The standard of care debate: against the myth of an “international consensus opinion”
- Correspondence to: Professor U Schüklenk Head, Division of Bioethics, Faculty of Health Sciences, University of the Witwatersrand, Johannesburg, Wits 2050, South Africa;
- Accepted 10 December 2003
It is argued by Lie et al in the current issue of the Journal of Medical Ethics that an international consensus opinion has formed on the issue of standards of care in clinical trials undertaken in developing countries. This opinion, so they argue, rejects the Declaration of Helsinki’s traditional view on this matter. They propose furthermore that the Declaration of Helsinki has lost its moral authority in the controversy in research ethics. Although the latter conclusion is supported by this author, it will be demonstrated in this paper that there is not such a thing as an international consensus opinion, and that the authorities used by Lie et al as evidence in support of their claim should not be relied upon as authorities or final arbiters in this debate. Furthermore, it will be shown that arguments advanced substantively to show that lower standards of care are ethically acceptable in the developing world, conflate scientific with economic reasons, and ultimately fail to bolster the case they are designed to support.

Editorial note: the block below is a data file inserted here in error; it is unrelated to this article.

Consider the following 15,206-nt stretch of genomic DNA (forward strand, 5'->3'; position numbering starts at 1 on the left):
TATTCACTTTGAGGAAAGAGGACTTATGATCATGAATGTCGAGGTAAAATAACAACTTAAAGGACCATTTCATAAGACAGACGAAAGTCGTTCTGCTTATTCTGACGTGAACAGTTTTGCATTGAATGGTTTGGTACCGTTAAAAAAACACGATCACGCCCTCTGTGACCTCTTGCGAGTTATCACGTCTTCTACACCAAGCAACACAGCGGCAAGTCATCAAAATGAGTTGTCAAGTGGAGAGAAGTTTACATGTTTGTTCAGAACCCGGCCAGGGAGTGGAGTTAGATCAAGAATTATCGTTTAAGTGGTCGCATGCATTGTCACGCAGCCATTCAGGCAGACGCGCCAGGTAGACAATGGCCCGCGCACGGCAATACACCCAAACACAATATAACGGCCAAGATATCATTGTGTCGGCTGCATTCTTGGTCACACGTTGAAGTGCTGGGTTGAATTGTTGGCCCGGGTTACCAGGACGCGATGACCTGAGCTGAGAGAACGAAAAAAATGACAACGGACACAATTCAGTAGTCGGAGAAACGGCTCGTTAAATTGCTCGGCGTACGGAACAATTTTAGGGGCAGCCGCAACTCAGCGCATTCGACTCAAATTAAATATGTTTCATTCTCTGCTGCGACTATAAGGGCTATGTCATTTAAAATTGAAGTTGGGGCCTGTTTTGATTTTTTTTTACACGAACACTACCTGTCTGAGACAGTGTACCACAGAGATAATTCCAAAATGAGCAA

↵* Professor D B Greco (Brazil) was the coordinator of this meeting; the quote is taken from a personal communication sent by Greco on 10 December 2003.
↵† I witnessed these attempts firsthand during a discussion held between leading members of the South African AIDS Vaccine Initiative and representatives of South African ethics committees in 2002, in Durban, South Africa.